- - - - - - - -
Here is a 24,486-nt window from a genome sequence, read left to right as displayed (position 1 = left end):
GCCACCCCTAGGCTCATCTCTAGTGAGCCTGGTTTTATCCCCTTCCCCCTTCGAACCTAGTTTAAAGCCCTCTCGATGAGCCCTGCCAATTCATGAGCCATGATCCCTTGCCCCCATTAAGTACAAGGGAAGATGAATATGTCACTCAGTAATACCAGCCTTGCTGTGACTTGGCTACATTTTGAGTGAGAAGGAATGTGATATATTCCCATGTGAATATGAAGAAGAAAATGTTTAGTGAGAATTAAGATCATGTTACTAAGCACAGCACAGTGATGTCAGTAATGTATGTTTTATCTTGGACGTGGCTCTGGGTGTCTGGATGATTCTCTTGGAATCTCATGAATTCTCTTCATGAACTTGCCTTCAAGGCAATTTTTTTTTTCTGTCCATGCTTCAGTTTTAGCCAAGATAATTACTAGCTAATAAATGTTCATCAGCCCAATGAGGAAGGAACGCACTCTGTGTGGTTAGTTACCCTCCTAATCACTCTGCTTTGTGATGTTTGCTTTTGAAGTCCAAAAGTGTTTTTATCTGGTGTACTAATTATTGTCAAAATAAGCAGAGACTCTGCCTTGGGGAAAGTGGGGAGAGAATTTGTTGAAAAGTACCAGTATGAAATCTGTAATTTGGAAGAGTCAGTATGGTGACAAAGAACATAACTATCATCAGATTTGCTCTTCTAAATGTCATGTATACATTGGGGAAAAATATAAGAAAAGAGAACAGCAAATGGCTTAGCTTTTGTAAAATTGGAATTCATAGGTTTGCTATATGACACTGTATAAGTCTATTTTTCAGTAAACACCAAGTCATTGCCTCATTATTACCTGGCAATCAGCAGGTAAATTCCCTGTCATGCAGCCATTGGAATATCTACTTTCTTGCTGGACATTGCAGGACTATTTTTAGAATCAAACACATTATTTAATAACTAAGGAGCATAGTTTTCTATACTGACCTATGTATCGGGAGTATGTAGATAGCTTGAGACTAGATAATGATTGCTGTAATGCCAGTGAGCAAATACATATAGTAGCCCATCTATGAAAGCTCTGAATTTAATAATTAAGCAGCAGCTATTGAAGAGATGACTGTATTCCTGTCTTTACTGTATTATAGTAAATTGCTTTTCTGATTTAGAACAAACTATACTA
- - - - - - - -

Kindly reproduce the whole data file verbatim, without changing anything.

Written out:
Here is a 24,486-nt window from a genome sequence, read left to right as displayed (position 1 = left end):
GCCACCCCTAGGCTCATCTCTAGTGAGCCTGGTTTTATCCCCTTCCCCCTTCGAACCTAGTTTAAAGCCCTCTCGATGAGCCCTGCCAATTCATGAGCCATGATCCCTTGCCCCCATTAAGTACAAGGGAAGATGAATATGTCACTCAGTAATACCAGCCTTGCTGTGACTTGGCTACATTTTGAGTGAGAAGGAATGTGATATATTCCCATGTGAATATGAAGAAGAAAATGTTTAGTGAGAATTAAGATCATGTTACTAAGCACAGCACAGTGATGTCAGTAATGTATGTTTTATCTTGGACGTGGCTCTGGGTGTCTGGATGATTCTCTTGGAATCTCATGAATTCTCTTCATGAACTTGCCTTCAAGGCAATTTTTTTTTTCTGTCCATGCTTCAGTTTTAGCCAAGATAATTACTAGCTAATAAATGTTCATCAGCCCAATGAGGAAGGAACGCACTCTGTGTGGTTAGTTACCCTCCTAATCACTCTGCTTTGTGATGTTTGCTTTTGAAGTCCAAAAGTGTTTTTATCTGGTGTACTAATTATTGTCAAAATAAGCAGAGACTCTGCCTTGGGGAAAGTGGGGAGAGAATTTGTTGAAAAGTACCAGTATGAAATCTGTAATTTGGAAGAGTCAGTATGGTGACAAAGAACATAACTATCATCAGATTTGCTCTTCTAAATGTCATGTATACATTGGGGAAAAATATAAGAAAAGAGAACAGCAAATGGCTTAGCTTTTGTAAAATTGGAATTCATAGGTTTGCTATATGACACTGTATAAGTCTATTTTTCAGTAAACACCAAGTCATTGCCTCATTATTACCTGGCAATCAGCAGGTAAATTCCCTGTCATGCAGCCATTGGAATATCTACTTTCTTGCTGGACATTGCAGGACTATTTTTAGAATCAAACACATTATTTAATAACTAAGGAGCATAGTTTTCTATACTGACCTATGTATCGGGAGTATGTAGATAGCTTGAGACTAGATAATGATTGCTGTAATGCCAGTGAGCAAATACATATAGTAGCCCATCTATGAAAGCTCTGAATTTAATAATTAAGCAGCAGCTATTGAAGAGATGACTGTATTCCTGTCTTTACTGTATTATAGTAAATTGCTTTTCTGATTTAGAACAAACTATACTA